Milavec, Aaron. The Didache: Faith, Hope, & Life of the Earliest Christian Communities, 50-70 C.E. New York: The Newman Press, 2003.
Milavec does recognize a certain level of continuity between Didache and the Old Testament. For instance, he points out the prophetic charges against those who would abuse the poor (Milavec 2003, 204). In rabbinic literature we also begin to see almsgiving as an alternative to making sacrifice. This is especially the case after the destruction of the temple (Milavec 2003, 205). The teaching cited, though, quickly approaches a karmic view, rather than a deeply biblical view of grace and mercy (Milavec 2003, 206). Regardless of the extrapolations made, the consensus seems clear. Charitable giving, by the start of the Middle Ages, was considered by many Jews as a means of making sacrifice and receiving forgiveness. This concept may have existed as early as the third century B.C. (Milavec 2003, 207).
The idea of giving is often associated with reception of a reward. Milavec draws Luke 12:35-48 into his argument. Here, the servant who is ready for his master’s return receives a reward, while the unprepared servant is punished (Milavec 2003, 209).
Didache 4:8 does require the member of the community to share in an unlimited way with other members of the community. Those who have been initiated into the communion are to care for one another regardless (Milavec 2003, 210). The term used, koinonia, implies a sharing in all its particulars. The relationship described is that of a very generous and dedicated family, not a more casual business arrangement (Milavec 2003, 211). Milavec distinguishes the relationship both from charity and from communism. It was a collective economic community, but did make distinctions among different abilities.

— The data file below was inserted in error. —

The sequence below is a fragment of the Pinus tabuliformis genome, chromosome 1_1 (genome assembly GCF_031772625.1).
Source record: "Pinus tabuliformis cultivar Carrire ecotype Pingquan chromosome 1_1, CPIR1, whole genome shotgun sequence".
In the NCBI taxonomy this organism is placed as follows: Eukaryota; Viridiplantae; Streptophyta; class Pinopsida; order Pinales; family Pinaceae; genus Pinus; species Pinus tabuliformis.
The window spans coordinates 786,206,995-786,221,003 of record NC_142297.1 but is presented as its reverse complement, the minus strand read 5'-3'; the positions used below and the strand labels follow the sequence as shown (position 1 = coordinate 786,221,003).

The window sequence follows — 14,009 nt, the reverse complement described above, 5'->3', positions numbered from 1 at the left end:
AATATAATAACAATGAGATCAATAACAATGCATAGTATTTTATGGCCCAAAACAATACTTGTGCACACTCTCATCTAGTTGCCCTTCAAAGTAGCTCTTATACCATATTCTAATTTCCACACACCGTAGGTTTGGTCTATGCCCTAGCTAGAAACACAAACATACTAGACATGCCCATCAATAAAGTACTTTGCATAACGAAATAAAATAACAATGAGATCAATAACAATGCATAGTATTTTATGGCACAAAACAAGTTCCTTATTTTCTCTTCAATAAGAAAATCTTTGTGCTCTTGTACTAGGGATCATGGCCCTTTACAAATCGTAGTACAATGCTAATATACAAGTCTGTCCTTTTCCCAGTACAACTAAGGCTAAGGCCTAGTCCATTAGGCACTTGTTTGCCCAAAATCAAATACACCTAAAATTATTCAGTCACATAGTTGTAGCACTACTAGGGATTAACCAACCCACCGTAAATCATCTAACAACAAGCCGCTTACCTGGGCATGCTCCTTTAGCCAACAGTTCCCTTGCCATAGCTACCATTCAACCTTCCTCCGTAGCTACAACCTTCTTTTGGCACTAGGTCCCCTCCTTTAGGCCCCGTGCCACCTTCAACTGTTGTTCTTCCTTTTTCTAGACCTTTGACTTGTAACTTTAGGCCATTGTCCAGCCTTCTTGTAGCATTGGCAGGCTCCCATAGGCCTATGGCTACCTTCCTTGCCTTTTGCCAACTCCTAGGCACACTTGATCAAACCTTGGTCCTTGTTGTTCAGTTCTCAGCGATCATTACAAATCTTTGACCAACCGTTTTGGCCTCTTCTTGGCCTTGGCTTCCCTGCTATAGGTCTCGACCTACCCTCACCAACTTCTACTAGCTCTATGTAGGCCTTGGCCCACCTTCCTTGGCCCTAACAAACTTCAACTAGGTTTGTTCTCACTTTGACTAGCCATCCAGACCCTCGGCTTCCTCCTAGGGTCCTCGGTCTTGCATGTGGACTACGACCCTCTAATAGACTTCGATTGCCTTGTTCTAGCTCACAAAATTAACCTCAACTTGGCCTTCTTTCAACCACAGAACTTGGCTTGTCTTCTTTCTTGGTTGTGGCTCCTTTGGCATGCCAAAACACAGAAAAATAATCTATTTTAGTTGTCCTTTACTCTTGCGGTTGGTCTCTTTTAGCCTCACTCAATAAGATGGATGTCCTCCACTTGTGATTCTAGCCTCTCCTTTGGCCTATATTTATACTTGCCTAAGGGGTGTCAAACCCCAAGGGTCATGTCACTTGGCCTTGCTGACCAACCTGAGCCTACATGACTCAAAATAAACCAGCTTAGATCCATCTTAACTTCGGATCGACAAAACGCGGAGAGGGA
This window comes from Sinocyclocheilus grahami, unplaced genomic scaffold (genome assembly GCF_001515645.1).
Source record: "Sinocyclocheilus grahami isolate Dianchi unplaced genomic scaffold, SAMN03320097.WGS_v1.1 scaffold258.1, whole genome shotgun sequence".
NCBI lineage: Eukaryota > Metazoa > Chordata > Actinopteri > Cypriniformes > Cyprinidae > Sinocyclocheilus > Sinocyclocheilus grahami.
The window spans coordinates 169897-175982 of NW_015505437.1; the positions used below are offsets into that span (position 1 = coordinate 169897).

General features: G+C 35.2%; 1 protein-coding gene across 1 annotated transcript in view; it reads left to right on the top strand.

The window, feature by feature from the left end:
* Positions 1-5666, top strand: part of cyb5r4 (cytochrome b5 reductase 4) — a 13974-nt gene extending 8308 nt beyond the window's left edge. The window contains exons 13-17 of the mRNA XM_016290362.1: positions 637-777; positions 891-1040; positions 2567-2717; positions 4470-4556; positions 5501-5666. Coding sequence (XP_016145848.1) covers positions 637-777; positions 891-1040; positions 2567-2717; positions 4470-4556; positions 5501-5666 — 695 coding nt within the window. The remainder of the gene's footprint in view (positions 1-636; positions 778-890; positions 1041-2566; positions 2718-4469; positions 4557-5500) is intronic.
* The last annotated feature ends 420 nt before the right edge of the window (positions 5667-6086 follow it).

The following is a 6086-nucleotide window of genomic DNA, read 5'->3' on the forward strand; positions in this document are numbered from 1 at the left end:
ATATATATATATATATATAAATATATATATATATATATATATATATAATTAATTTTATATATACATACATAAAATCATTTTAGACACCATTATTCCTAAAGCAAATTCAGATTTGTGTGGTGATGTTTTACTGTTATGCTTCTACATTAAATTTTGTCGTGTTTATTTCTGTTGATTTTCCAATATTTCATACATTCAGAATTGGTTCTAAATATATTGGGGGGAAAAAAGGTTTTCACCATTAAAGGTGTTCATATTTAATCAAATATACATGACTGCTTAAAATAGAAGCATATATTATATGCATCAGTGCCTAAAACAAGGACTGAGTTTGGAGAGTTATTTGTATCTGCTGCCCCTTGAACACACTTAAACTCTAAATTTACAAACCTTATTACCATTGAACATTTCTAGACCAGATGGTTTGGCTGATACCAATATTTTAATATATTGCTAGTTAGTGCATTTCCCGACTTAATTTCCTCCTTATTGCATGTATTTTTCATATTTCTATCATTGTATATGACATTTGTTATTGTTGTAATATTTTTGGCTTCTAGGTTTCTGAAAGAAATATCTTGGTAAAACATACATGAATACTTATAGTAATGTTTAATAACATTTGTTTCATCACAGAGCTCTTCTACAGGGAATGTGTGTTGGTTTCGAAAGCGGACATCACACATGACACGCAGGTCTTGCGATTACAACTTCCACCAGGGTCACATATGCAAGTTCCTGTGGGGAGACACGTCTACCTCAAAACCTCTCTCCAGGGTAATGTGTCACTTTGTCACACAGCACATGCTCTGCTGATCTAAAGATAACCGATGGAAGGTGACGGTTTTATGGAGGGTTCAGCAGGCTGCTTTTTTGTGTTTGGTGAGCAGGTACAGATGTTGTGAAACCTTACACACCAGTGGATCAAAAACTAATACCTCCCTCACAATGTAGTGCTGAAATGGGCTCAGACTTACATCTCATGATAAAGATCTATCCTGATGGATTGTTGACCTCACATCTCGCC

Acts 2:32 and following speaks of the group financial culture of the earliest Christians in Jerusalem. Milavec considers whether this is a literal and complete sharing. He does not think it is an arrangement in which people lose control of their property until they actually give it away voluntarily (Milavec 2003, 213).
Milavec observes that opportunities for upward mobility in antiquity were limited. With no governmental loan assistance or the kind of help programs he associates with modern life, financing projects was dependent on personal relationships and the relation of a patron to a client (Milavec 2003, 214). Debt slavery was a real threat to people of limited means.
The business of lending money was generally considered only marginally acceptable at best, often criminal (Milavec 2003, 214). There were some protections against high interest rates for citizens, but not for non citizens. Jewish law also carried some protections for Jews, but fewer in case of lending to foreigners (Milavec 2003, 215). In the Old and New Testaments alike, indebtedness is seen as both a failure and an entry into bondage. The slavery of debt is contrasted with the forgiving nature of God (Milavec 2003, 216).